Josef Winkler. When the Time Comes.
Josef Winkler. When the Time Comes. Trans, and intro. Adrian West.
Contra Mundum, 2013. 228 pp. Paper: $16.00.
Josef Winkler. Natura Morta: A Roman Novella. Trans. Adrian West.
Contra Mundum, 2014. 124 pp. Paper: $16.00.
The self-proclaimed "eternal altar boy" of Austrian literature, Josef Winkler stands in peculiar relationship to his contemporaries. Where Gert Jonke and Peter Handke sought to bend the pastoral novel with postmodern wit and ingenuity, Winkler's project might better be cast as an act of arson on the quiet form, setting fire to the provincial beauties and traditions with the embers of Catholic orthodoxy and National Socialist ideology. Contra Mundum Press's new editions of When the Time Comes and Natura Morta, deftly translated by Adrian West, serve as fitting introductions to Winkler's narrative aesthetic. When the Time Comes takes on the form of a village's necrology, framed by a brutal refrain that swells with each new accident, murder, or suicide, adding yet another skeleton to the village's bone stock: "In the very bottom of the clay vessel where the putrid-smelling bone stock was rendered from the bones of slaughtered animals ... lie the arm bones of a man, torn from his body in a trench on the battlefield." Tragedy piles upon tragedy, skeleton upon skeleton, until the vessel brims with the stories of a village's mounting deaths. The relentlessness of the ghastly images and their growing repetitions bring to mind the call and response of a Catholic liturgy, albeit one transfigured by Nazism's mass graves.
Natura Morta hides similar themes beneath a veneer of vibrant life. Winner of the 2001 Alfred Doblin Prize, Winklers novella is the brief but dense story of a young mans tragic death told through a series of colorful scenes in a present-day Roman street market. The repetitions are now more subdued. Still lifes of herbs, flowers, and fruit--rosemary, white peaches, apricots, red and white broom--appear again and again, beautiful and sensuous and always, in Winkler's hand, serving as reminders of inevitable rot and decay. These images are set against the blood and offal of the butcher's table: "A macellaio in Piazza Vittorio, with a white surgeon's glove stretched over his right hand ... broke open a sheep's head that had already been split with a cleaver." The constant return to death amid a setting so teeming with life renders a curious sense of stasis, where the sensual and the mortal aim to even one another out. It's narrative as incantation, summoning up and then exploding its objects--flesh, flower, and otherwise. Indeed, in their focused repetition and clarity of purpose, both of these books evidence a writer working at the edges of the novel's form, pushing his prose out into startling new territories. If, in Winkler's view, death is life's only answer, then it is still up to literature to frame our living questions. [HAL HLAVINKA]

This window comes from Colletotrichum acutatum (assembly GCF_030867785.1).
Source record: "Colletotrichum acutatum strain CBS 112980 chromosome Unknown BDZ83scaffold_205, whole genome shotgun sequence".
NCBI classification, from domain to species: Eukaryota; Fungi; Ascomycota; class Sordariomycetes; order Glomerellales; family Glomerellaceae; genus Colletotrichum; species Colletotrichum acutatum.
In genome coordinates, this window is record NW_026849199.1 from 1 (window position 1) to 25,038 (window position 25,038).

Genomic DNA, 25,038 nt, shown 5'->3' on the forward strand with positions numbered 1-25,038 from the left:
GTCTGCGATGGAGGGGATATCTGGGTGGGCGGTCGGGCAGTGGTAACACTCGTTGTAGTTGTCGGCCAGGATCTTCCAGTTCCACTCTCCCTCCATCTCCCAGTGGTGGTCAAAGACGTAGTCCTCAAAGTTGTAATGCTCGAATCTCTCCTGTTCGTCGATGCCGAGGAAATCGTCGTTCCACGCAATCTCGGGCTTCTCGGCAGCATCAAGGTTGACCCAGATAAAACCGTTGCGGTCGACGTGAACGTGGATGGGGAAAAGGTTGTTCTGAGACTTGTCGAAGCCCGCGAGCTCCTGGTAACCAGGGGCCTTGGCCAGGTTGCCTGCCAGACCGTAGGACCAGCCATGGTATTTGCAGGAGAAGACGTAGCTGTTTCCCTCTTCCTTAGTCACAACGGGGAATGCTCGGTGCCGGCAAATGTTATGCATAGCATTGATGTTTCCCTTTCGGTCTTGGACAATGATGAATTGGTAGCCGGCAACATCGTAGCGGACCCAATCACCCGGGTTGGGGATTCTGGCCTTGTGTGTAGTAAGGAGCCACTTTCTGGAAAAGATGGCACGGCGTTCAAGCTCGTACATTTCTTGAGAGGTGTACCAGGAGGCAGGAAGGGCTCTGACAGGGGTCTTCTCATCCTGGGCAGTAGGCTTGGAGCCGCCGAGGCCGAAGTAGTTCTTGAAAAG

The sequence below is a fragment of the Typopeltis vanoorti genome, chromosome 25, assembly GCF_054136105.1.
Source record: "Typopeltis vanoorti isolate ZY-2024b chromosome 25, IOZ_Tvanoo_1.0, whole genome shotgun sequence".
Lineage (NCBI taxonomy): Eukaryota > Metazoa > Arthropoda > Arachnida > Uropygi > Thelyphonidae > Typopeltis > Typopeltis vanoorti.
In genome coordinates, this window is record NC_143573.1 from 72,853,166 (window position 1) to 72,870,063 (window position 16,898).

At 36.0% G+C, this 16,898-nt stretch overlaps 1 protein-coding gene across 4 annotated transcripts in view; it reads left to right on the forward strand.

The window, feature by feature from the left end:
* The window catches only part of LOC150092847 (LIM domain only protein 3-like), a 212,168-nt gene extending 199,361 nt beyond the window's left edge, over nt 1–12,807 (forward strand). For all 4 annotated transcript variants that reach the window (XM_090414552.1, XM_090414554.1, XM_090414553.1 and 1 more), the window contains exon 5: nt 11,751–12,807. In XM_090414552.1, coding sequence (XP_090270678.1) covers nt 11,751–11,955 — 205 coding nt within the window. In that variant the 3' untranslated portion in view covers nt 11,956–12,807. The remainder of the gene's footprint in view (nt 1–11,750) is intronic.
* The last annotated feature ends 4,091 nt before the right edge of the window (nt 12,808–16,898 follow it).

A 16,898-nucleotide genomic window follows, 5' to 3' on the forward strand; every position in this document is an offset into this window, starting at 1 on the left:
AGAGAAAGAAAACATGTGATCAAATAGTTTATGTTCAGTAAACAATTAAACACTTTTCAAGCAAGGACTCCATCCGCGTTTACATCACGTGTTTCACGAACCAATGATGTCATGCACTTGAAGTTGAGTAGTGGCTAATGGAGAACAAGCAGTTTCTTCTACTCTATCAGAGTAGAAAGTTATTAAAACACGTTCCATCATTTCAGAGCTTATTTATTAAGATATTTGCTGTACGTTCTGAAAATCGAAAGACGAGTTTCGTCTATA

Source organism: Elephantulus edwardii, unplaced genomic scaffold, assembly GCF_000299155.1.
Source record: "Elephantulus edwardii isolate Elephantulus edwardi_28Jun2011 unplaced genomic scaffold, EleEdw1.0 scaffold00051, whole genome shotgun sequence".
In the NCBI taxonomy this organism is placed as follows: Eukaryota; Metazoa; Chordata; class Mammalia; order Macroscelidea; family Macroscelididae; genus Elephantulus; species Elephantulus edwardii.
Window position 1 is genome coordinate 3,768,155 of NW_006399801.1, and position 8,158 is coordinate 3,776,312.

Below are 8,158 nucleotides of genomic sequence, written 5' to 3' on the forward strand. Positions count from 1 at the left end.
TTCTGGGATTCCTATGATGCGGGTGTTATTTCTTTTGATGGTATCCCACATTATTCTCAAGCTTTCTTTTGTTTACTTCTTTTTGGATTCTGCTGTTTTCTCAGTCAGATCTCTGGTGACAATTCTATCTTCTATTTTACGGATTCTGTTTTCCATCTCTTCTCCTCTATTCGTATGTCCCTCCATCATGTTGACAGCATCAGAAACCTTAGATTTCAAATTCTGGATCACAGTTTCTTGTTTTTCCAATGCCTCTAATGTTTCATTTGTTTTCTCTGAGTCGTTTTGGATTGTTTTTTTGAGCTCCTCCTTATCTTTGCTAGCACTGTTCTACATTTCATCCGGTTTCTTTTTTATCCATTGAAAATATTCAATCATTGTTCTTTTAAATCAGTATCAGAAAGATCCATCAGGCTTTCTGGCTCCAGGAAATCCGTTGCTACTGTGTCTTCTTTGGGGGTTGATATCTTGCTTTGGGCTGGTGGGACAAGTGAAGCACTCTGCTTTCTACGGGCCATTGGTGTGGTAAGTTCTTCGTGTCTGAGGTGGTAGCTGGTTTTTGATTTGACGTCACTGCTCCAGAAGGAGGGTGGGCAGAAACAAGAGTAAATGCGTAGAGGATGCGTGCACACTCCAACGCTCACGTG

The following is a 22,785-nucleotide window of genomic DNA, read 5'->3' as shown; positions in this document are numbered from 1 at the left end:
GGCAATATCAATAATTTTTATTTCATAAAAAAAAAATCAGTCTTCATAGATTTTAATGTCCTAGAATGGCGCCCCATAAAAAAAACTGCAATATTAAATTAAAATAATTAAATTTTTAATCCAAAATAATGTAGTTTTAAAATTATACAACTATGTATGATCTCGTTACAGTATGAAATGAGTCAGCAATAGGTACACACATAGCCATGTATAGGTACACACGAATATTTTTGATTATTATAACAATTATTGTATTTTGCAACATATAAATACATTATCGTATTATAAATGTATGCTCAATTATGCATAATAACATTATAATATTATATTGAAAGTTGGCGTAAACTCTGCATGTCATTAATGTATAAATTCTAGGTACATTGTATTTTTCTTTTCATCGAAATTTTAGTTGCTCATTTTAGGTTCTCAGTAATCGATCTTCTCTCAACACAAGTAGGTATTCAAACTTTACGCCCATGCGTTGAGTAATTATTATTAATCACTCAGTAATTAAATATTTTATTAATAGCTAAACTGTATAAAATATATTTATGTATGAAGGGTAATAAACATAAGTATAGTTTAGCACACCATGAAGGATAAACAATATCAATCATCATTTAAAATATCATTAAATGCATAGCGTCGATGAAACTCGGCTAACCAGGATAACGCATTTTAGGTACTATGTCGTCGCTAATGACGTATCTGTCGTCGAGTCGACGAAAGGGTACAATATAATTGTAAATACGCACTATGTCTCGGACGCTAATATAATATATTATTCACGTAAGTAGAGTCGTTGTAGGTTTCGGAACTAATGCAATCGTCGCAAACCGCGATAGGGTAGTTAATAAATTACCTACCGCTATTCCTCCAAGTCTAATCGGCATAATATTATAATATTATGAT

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|Author:||Hlavinka, Hal; Novella, Natura Morta: A Roman|
|Publication:||The Review of Contemporary Fiction|
|Article Type:||Book review|
|Date:||Mar 22, 2014|
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